CHICAGO – A 3.3-million-year-old skeleton of a young child curled into a ball no bigger than a cantaloupe – a unique fossil described as “a bright beam of light” on human evolution – was unveiled Wednesday by paleontologists working in the sun-baked badlands of Ethiopia.

The tiny bundle of bones may be the best fossil yet found of the primitive human ancestor Australopithecus afarensis. That is the same species as the superstar fossil dubbed Lucy, an adult female discovered nearby in 1974.

The skeleton, described in the British scientific journal Nature and National Geographic magazine, represents the first juvenile remains of these ancient humanlike creatures, making the fossil the oldest child by far ever found.

“This is something you find once in a lifetime,” said Zeresenay Alemseged, of the Max Planck Institute for Evolutionary Anthropology in Leipzig, Germany, an Ethiopian paleoanthropologist who led the team that discovered it.

The fossil offers clues about how the species blurred the line between ape and human. From the waist down, the skeleton looks like a human’s. But her upper body had many apelike features. Her brain was small, her nose flat like a chimpanzee’s and her face long and projecting. Her finger bones were curved and almost as long as a chimp’s.

“Clearly, we have a species in transition,” said Lucy’s discoverer, Donald Johanson, director of the Institute of Human Origins at Arizona State University. The species “sits at a critical point of human evolution.”

Some parts of the skeleton are missing – the pelvis, the lowest part of the back and parts of the limbs – but what is preserved is remarkably complete. The brain case, the lower jaw with most of its teeth, both collar bones, many vertebrae and ribs, the fingers, both kneecaps and the delicate bone that holds open the throat, called the hyoid, are all present.

“One must travel forward in time more than 3 million years, to a Neanderthal infant from Dederiyeh, Syria, to find a comparably complete infant skeleton,” anthropologist Bernard Wood of George Washington University wrote in an editorial for Nature.

“We don’t often get the opportunity to see a 3 to 4-million-year-old hominid in the course of growing up,” Wood said in an interview. “This fossil is a bright beam of life on the problem of human growth and development and how it evolved.”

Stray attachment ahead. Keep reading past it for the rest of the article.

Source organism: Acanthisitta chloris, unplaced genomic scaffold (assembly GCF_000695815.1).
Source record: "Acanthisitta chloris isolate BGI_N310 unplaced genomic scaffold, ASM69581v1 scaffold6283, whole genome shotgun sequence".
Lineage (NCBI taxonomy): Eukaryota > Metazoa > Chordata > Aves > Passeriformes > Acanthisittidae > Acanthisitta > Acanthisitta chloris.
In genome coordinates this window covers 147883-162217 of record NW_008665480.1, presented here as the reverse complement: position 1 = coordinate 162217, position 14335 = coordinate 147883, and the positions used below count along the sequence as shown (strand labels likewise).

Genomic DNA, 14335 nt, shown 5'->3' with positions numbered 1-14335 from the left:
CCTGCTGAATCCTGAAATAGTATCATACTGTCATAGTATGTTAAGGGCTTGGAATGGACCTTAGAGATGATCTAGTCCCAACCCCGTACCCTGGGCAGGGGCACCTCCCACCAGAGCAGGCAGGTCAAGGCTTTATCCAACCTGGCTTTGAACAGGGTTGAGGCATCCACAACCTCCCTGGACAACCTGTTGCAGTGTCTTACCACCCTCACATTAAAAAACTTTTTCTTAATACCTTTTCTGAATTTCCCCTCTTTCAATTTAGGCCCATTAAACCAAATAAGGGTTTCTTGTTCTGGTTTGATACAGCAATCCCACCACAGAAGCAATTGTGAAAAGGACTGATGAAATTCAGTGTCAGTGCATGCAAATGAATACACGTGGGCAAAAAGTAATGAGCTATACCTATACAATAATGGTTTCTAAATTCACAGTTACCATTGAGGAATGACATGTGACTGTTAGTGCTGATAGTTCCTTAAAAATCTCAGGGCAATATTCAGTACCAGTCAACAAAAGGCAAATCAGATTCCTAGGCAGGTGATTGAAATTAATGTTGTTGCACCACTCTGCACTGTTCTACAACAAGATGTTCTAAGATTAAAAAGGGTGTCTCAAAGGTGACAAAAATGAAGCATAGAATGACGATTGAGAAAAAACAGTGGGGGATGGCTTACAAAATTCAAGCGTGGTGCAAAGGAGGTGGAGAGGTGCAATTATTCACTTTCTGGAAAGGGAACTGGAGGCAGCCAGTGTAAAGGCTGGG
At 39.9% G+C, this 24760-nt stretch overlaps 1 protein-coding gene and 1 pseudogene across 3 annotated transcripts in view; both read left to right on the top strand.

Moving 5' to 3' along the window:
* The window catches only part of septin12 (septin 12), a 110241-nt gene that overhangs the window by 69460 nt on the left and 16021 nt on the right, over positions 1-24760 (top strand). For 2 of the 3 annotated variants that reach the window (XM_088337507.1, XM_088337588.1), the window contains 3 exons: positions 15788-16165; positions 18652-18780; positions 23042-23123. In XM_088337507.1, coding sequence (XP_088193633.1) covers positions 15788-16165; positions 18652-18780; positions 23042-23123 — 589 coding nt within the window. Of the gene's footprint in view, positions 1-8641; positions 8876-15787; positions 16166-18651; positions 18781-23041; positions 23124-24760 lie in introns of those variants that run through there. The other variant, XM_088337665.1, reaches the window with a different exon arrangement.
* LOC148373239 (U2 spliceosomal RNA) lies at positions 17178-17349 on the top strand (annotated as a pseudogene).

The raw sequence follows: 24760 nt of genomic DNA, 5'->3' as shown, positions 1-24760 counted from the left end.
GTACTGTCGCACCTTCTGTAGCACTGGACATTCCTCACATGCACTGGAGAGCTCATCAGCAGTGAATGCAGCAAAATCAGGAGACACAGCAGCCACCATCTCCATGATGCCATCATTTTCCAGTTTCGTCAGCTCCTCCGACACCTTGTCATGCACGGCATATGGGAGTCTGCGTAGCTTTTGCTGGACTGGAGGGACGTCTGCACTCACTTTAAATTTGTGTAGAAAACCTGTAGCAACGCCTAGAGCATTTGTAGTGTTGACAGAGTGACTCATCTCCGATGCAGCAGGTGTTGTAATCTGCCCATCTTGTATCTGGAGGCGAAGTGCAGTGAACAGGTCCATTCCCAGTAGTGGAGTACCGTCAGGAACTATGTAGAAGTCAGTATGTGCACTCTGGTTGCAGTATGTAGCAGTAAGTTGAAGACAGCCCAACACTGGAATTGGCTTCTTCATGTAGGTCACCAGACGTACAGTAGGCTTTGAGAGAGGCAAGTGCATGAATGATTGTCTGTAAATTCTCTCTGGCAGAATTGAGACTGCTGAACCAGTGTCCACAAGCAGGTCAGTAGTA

The fossil hunting team happened upon the skeleton in 2000 in a region plagued by extreme heat, flash floods, malaria, wild beasts and occasional shootouts between rival ethnic groups.

Expedition member Tilahun Gebreselassie was the first to see the tiny face peering from a dusty slope. The skull was no bigger than a monkey’s, but a smooth brow and short canine teeth told Zeresenay right away that it was a small hominid.

Tucked beneath the perfectly preserved head, in a hard ball of sandstone, were many bones of the upper body.

The cause of death was not evident, though it may be that a flooding river rapidly buried the body in pebbles and sand, protecting it from the elements. Researchers estimate the child may have been 3 years old.

Etching away sandstone grains with a dentist’s drill, Zeresenay navigated between the tiny vertebrae and ribs so anatomical details could be seen. The task has taken him five years so far.

To him, what he has found suggests A. afarensis mainly moved around on two feet but also climbed trees when necessary, especially when young. The fossil’s shoulder blades resemble a young gorilla’s, suggesting the child could and did climb trees, but the angle of the femur from knee to hip is close to that of a modern human, implying she also walked efficiently on two legs.

Johanson said that in the years since he found Lucy he has come to agree that the species spent time in trees. “The females were only 3 1/2 feet and weighed about 60 to 65 pounds,” he said. “Trees offered protection. They might have been great places to sleep at night. Or to climb up and harvest fruit.”

Nearly a household word, Lucy remains one of the most important fossils ever unearthed. In the 1970s, she and her kind were the earliest prehumans yet discovered, symbolizing the ancestor common to all hominids, including human beings.

Johanson, who called Lucy “the mother of us all,” became a leading spokesman for a new science encompassing molecular biology, archeology, sociobiology, primate studies, geology and anthropology.

Today modern paleoanthropology brims with feuding iconoclasts who chew over each discovery, arguing what the bones tell us about our distant past.

Some scientists criticized the Ethiopian team for publishing findings before the specimen was totally extricated from the sandstone.

Russell Tuttle, a veteran anatomist and primate expert from the University of Chicago, called the specimen “valuable” but cautioned that any statements about it could be premature until it is fully cleaned.

“In brief, the field team deserves kudos for providing us with this interesting specimen and readers should have a salt shaker nearby as they read the articles at this point,” he said.

Wood said the specimen still takes his breath away.

“How can we find something that’s 3.5 million years old and is that complete? By the laws of nature, that shouldn’t be possible,” he said. “These tiny infants should have all been eaten, their soft bones rotted or blown away by the wind. This should not have happened. But it has.”

(c) 2006, Chicago Tribune.

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Distributed by McClatchy-Tribune Information Services.

AP-NY-09-20-06 1928EDT

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